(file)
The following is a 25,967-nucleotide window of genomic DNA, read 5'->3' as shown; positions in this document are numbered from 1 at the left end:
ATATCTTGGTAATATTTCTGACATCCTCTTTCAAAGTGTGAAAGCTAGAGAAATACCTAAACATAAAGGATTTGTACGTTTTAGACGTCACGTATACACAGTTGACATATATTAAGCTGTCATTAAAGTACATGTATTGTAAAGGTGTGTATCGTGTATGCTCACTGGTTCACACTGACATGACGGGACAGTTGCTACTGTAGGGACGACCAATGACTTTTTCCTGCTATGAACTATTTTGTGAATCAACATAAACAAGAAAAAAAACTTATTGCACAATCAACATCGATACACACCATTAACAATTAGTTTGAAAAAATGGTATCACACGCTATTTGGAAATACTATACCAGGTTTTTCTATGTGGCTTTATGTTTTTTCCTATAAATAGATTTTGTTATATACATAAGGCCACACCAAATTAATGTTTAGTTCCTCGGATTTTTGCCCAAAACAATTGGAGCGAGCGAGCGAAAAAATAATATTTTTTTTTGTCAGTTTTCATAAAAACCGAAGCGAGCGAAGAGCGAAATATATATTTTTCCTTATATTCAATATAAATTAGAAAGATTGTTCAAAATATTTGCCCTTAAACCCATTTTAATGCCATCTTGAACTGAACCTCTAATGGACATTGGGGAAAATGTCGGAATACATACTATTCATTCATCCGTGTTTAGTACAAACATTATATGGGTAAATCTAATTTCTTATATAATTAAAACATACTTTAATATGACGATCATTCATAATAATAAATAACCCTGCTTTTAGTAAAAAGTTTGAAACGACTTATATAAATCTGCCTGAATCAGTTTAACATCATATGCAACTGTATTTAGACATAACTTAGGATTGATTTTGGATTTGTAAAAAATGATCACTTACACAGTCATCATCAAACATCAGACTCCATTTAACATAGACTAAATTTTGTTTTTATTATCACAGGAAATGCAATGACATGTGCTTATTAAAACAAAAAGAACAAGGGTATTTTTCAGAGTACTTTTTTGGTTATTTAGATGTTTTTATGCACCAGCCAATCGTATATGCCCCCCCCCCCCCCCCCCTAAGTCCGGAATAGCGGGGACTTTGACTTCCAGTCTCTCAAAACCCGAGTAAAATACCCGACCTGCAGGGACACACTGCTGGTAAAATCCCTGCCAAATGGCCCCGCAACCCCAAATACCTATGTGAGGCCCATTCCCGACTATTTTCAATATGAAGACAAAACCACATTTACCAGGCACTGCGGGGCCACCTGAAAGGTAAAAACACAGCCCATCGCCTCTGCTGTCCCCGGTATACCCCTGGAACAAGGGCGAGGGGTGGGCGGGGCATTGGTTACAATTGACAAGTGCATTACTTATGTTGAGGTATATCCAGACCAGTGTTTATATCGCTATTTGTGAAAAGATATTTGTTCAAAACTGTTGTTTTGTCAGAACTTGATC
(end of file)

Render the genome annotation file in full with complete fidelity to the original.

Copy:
The following is a 25,967-nucleotide window of genomic DNA, read 5'->3' as shown; positions in this document are numbered from 1 at the left end:
ATATCTTGGTAATATTTCTGACATCCTCTTTCAAAGTGTGAAAGCTAGAGAAATACCTAAACATAAAGGATTTGTACGTTTTAGACGTCACGTATACACAGTTGACATATATTAAGCTGTCATTAAAGTACATGTATTGTAAAGGTGTGTATCGTGTATGCTCACTGGTTCACACTGACATGACGGGACAGTTGCTACTGTAGGGACGACCAATGACTTTTTCCTGCTATGAACTATTTTGTGAATCAACATAAACAAGAAAAAAAACTTATTGCACAATCAACATCGATACACACCATTAACAATTAGTTTGAAAAAATGGTATCACACGCTATTTGGAAATACTATACCAGGTTTTTCTATGTGGCTTTATGTTTTTTCCTATAAATAGATTTTGTTATATACATAAGGCCACACCAAATTAATGTTTAGTTCCTCGGATTTTTGCCCAAAACAATTGGAGCGAGCGAGCGAAAAAATAATATTTTTTTTTGTCAGTTTTCATAAAAACCGAAGCGAGCGAAGAGCGAAATATATATTTTTCCTTATATTCAATATAAATTAGAAAGATTGTTCAAAATATTTGCCCTTAAACCCATTTTAATGCCATCTTGAACTGAACCTCTAATGGACATTGGGGAAAATGTCGGAATACATACTATTCATTCATCCGTGTTTAGTACAAACATTATATGGGTAAATCTAATTTCTTATATAATTAAAACATACTTTAATATGACGATCATTCATAATAATAAATAACCCTGCTTTTAGTAAAAAGTTTGAAACGACTTATATAAATCTGCCTGAATCAGTTTAACATCATATGCAACTGTATTTAGACATAACTTAGGATTGATTTTGGATTTGTAAAAAATGATCACTTACACAGTCATCATCAAACATCAGACTCCATTTAACATAGACTAAATTTTGTTTTTATTATCACAGGAAATGCAATGACATGTGCTTATTAAAACAAAAAGAACAAGGGTATTTTTCAGAGTACTTTTTTGGTTATTTAGATGTTTTTATGCACCAGCCAATCGTATATGCCCCCCCCCCCCCCCCCCTAAGTCCGGAATAGCGGGGACTTTGACTTCCAGTCTCTCAAAACCCGAGTAAAATACCCGACCTGCAGGGACACACTGCTGGTAAAATCCCTGCCAAATGGCCCCGCAACCCCAAATACCTATGTGAGGCCCATTCCCGACTATTTTCAATATGAAGACAAAACCACATTTACCAGGCACTGCGGGGCCACCTGAAAGGTAAAAACACAGCCCATCGCCTCTGCTGTCCCCGGTATACCCCTGGAACAAGGGCGAGGGGTGGGCGGGGCATTGGTTACAATTGACAAGTGCATTACTTATGTTGAGGTATATCCAGACCAGTGTTTATATCGCTATTTGTGAAAAGATATTTGTTCAAAACTGTTGTTTTGTCAGAACTTGATC